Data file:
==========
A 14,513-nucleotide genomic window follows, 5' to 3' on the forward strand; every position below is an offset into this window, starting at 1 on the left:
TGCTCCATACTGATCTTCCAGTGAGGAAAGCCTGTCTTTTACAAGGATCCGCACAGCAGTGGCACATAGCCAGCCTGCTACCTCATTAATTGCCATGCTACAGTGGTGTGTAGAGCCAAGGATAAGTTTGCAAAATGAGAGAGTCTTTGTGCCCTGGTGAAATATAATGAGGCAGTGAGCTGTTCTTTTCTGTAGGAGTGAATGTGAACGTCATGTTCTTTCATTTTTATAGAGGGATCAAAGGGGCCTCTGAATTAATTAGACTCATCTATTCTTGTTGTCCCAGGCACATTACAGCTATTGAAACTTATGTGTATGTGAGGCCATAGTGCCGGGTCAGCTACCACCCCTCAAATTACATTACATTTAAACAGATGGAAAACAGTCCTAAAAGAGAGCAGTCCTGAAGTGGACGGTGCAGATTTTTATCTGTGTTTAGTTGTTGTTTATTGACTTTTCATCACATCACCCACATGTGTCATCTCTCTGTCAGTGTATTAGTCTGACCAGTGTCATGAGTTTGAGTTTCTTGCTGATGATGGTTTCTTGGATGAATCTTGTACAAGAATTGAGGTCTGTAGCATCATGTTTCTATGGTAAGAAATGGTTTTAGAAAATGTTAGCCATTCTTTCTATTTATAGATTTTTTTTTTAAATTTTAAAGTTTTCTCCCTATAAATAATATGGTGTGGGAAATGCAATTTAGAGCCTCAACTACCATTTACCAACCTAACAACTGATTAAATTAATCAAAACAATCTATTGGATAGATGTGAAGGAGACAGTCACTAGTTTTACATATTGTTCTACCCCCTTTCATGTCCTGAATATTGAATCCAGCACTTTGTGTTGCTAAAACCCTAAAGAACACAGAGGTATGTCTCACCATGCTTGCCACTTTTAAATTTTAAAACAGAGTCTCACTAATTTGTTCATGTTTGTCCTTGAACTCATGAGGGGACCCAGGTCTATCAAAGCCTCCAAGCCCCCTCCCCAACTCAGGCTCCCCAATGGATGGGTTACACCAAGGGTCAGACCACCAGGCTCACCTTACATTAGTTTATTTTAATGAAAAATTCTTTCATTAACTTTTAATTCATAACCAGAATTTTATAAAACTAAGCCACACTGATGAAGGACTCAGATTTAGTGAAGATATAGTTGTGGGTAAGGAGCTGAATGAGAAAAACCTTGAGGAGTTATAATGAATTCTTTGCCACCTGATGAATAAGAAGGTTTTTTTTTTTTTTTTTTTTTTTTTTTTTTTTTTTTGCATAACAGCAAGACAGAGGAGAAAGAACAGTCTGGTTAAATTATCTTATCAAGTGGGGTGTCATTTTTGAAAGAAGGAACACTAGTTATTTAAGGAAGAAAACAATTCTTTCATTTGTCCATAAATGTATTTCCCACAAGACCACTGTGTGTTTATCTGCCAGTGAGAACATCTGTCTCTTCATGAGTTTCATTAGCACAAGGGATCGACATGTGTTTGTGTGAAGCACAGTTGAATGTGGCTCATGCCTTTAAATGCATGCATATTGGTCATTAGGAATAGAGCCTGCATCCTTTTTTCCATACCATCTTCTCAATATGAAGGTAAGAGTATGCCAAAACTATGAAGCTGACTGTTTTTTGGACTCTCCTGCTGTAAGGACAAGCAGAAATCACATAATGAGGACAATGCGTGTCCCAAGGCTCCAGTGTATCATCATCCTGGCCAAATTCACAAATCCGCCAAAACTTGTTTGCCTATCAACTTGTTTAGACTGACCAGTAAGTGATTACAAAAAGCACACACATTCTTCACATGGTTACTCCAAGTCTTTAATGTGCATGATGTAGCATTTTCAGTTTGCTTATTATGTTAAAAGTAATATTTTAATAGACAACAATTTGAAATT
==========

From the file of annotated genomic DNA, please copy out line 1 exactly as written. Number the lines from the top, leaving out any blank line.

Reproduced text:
A 14,513-nucleotide genomic window follows, 5' to 3' on the forward strand; every position below is an offset into this window, starting at 1 on the left: